Families will potentially earn from $50 to $300 for completing a conditioned activity or meeting a specified target. Cash incentives will be awarded on a bimonthly basis with the total amount contingent on the number of defined activities completed. It is estimated that participant families may earn $3000 to $5,000 per year depending on family size and level of targets met. The draft protocol will be peer-reviewed by leading national-respected academics to ensure the highest possible integrity of design.

    Opportunity NYC is an initiative of Mayor Bloomberg's Center for Economic Opportunity , which was created to implement the recommendations of his second-term Commission on Economic Opportunity, which was also known as the Poverty Commission. The Opportunity NYC program is based on the model of successful conditional cash transfer program models in operation around the world. To date, Mexico's conditional cash transfer program has been the most comprehensive and most rigorously evaluated. Best practices from this program have been applied internationally to replicate new and country-specific models to reduce poverty.

    On April 24, Mayor Bloomberg and Deputy Mayor Gibbs will be in Mexico City with a small delegation sponsored by The Rockefeller Foundation to observe first-hand how Mexico's conditional cash transfer program works. The objective of this site visit is to develop effective implementation strategies which can be uniquely applied in New York City.

    Opportunity NYC's design was led by Gordon Berlin, President of MDRC, a nonprofit, nonpartisan education and social policy research organization dedicated to learning what works to improve programs and policies that affect the poor. Additional design support was provided by Diane Baillargeon, President and CEO of Seedco, a national community development intermediary that focuses on creating opportunities for low-wage workers and their families, as well as by City agencies including the Departments of Health and Mental Hygiene, Education, Consumer Affairs, Housing Preservation and Development, Small Business Services, and the Human Resources Administration. Working through community partners to facilitate outreach, enrollment and monitoring of Opportunity NYC, Seedco will manage the implementation and ongoing operations of the program.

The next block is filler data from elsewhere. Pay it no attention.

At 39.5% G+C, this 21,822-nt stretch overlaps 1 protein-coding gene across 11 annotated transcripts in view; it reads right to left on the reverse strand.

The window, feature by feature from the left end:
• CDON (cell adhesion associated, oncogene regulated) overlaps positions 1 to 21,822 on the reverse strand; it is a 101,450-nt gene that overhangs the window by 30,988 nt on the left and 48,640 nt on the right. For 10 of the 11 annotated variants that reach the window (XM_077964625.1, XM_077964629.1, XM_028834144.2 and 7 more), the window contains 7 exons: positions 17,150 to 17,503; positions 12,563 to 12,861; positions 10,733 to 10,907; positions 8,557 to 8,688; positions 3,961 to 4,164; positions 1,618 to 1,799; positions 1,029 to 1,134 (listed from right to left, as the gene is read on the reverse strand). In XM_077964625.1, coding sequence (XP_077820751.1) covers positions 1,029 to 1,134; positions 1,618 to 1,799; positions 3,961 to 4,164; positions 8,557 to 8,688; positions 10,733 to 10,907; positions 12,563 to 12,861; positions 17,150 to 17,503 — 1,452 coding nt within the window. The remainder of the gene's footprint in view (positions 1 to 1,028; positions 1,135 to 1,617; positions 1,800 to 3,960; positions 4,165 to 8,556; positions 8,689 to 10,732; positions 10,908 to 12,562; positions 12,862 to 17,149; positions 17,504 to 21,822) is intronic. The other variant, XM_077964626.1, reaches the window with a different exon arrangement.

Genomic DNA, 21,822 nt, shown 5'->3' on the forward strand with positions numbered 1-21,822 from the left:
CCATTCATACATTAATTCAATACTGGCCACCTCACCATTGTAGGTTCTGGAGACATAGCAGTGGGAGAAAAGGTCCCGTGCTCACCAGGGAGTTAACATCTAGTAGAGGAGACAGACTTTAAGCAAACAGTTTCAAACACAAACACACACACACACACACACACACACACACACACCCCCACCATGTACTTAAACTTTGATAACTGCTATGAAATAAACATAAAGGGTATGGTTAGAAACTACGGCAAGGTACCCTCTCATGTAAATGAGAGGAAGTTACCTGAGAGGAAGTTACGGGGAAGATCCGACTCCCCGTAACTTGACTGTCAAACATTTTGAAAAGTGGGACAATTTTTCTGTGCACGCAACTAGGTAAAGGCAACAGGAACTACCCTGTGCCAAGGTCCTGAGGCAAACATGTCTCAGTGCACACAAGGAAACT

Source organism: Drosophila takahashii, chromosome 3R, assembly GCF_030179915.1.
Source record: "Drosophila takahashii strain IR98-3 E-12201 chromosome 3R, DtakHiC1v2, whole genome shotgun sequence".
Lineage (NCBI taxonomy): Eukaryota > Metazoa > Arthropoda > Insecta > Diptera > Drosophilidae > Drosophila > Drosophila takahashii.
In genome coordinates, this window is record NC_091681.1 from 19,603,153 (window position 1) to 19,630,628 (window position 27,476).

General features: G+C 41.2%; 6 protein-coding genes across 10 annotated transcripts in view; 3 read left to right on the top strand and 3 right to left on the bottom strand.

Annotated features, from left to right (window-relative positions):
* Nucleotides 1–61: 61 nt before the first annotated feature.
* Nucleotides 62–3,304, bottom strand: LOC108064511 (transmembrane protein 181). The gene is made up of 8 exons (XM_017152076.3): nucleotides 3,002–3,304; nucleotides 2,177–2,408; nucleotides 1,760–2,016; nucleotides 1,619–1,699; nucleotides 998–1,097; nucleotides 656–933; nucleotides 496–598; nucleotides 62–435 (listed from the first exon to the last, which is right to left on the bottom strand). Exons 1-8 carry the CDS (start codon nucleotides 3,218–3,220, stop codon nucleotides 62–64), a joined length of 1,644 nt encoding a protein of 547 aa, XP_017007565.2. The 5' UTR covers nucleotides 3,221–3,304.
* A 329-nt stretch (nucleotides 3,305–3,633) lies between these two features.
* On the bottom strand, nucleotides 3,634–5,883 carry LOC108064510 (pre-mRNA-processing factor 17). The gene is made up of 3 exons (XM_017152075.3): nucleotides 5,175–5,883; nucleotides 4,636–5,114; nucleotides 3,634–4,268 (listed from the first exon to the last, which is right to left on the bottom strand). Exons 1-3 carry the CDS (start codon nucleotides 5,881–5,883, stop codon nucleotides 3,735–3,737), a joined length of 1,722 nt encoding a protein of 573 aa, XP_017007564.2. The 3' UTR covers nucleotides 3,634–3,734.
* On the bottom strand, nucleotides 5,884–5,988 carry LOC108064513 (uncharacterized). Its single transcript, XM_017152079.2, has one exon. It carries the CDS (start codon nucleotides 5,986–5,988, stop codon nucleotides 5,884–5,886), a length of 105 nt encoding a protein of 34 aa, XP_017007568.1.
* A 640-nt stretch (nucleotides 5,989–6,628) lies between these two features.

The Opportunity NYC program will be rigorously evaluated to determine the impact of incentive-based strategies on child, youth, and family outcomes as well as on overall poverty reduction. Evaluation results will help determine whether incentive-based strategies are a cost-effective approach to reducing poverty in NYC, and will serve to inform future policy decisions. MDRC will conduct the evaluation of Opportunity NYC under the close supervision of the Center for Economic Opportunity.

    "This initiative is an effort to fight the intertwined problems of child and adult poverty in a bold new way. Although this approach has proven to work around the world, no one knows whether it will work in New York City," said Gordon Berlin, President of MDRC. "However, it is only when we take risks in trying new approaches that we learn how to effectively develop new policies. The purpose of this rigorous evaluation is to show whether the program produces lasting reductions in poverty, improves kids' school performance, and enhances preventive health care practices. Our goal is to give policymakers credible evidence to help them decide whether the program is worth replicating on a larger scale."

    Link to press release and video.
     
  2. Aniej thread starter macrumors 68000

    Aniej

    Joined:
    Oct 17, 2006
    #2
    oh and to be clear, this is not an April Fools post.
     
  3. Thomas Veil macrumors 68020

    Thomas Veil

    Joined:
    Feb 14, 2004
    Location:
    Reality
    #3
    Hmm. Sounds like an odd mish-mash of welfare-to-work and No Child Left Behind.

    I can think of several questions I'd have about such a program:

    1. What does this do that welfare-to-work doesn't?
    2. Why should the government or private sources pay people to do things they are expected to do, like go to work and attend school?
    3. Does this program actually tell people how to find a decently-paid job in this tight market, or does it just throw some money at them if they become a greeter at Wal-Mart?
    4. Are they actually offering to pay for health care for these folks? In which case, how is that different from Medicaid?

    Perhaps I'm not getting everything they're saying, but the stuff that's quoted is long on effusive PR and short on specific examples.